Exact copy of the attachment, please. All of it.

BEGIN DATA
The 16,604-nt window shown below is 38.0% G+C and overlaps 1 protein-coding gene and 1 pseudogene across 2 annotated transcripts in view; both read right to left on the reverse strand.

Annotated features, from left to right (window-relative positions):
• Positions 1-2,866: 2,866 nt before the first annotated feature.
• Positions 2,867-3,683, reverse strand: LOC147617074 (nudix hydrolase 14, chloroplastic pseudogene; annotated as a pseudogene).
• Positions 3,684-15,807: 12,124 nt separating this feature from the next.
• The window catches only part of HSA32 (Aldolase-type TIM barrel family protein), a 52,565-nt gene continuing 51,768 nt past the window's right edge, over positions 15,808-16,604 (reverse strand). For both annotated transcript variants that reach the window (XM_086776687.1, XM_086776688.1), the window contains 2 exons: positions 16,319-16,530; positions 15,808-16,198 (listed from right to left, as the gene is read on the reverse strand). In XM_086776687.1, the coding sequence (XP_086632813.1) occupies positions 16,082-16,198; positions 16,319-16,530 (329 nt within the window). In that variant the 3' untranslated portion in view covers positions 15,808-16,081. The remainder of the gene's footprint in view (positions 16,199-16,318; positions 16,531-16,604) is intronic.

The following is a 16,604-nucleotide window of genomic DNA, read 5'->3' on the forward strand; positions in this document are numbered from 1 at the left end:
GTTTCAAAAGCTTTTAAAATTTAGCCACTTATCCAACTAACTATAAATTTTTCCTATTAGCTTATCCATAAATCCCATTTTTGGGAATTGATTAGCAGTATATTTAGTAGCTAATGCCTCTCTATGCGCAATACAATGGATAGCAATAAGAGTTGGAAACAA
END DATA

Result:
The 16,604-nt window shown below is 38.0% G+C and overlaps 1 protein-coding gene and 1 pseudogene across 2 annotated transcripts in view; both read right to left on the reverse strand.

Annotated features, from left to right (window-relative positions):
• Positions 1-2,866: 2,866 nt before the first annotated feature.
• Positions 2,867-3,683, reverse strand: LOC147617074 (nudix hydrolase 14, chloroplastic pseudogene; annotated as a pseudogene).
• Positions 3,684-15,807: 12,124 nt separating this feature from the next.
• The window catches only part of HSA32 (Aldolase-type TIM barrel family protein), a 52,565-nt gene continuing 51,768 nt past the window's right edge, over positions 15,808-16,604 (reverse strand). For both annotated transcript variants that reach the window (XM_086776687.1, XM_086776688.1), the window contains 2 exons: positions 16,319-16,530; positions 15,808-16,198 (listed from right to left, as the gene is read on the reverse strand). In XM_086776687.1, the coding sequence (XP_086632813.1) occupies positions 16,082-16,198; positions 16,319-16,530 (329 nt within the window). In that variant the 3' untranslated portion in view covers positions 15,808-16,081. The remainder of the gene's footprint in view (positions 16,199-16,318; positions 16,531-16,604) is intronic.

The following is a 16,604-nucleotide window of genomic DNA, read 5'->3' on the forward strand; positions in this document are numbered from 1 at the left end:
GTTTCAAAAGCTTTTAAAATTTAGCCACTTATCCAACTAACTATAAATTTTTCCTATTAGCTTATCCATAAATCCCATTTTTGGGAATTGATTAGCAGTATATTTAGTAGCTAATGCCTCTCTATGCGCAATACAATGGATAGCAATAAGAGTTGGAAACAA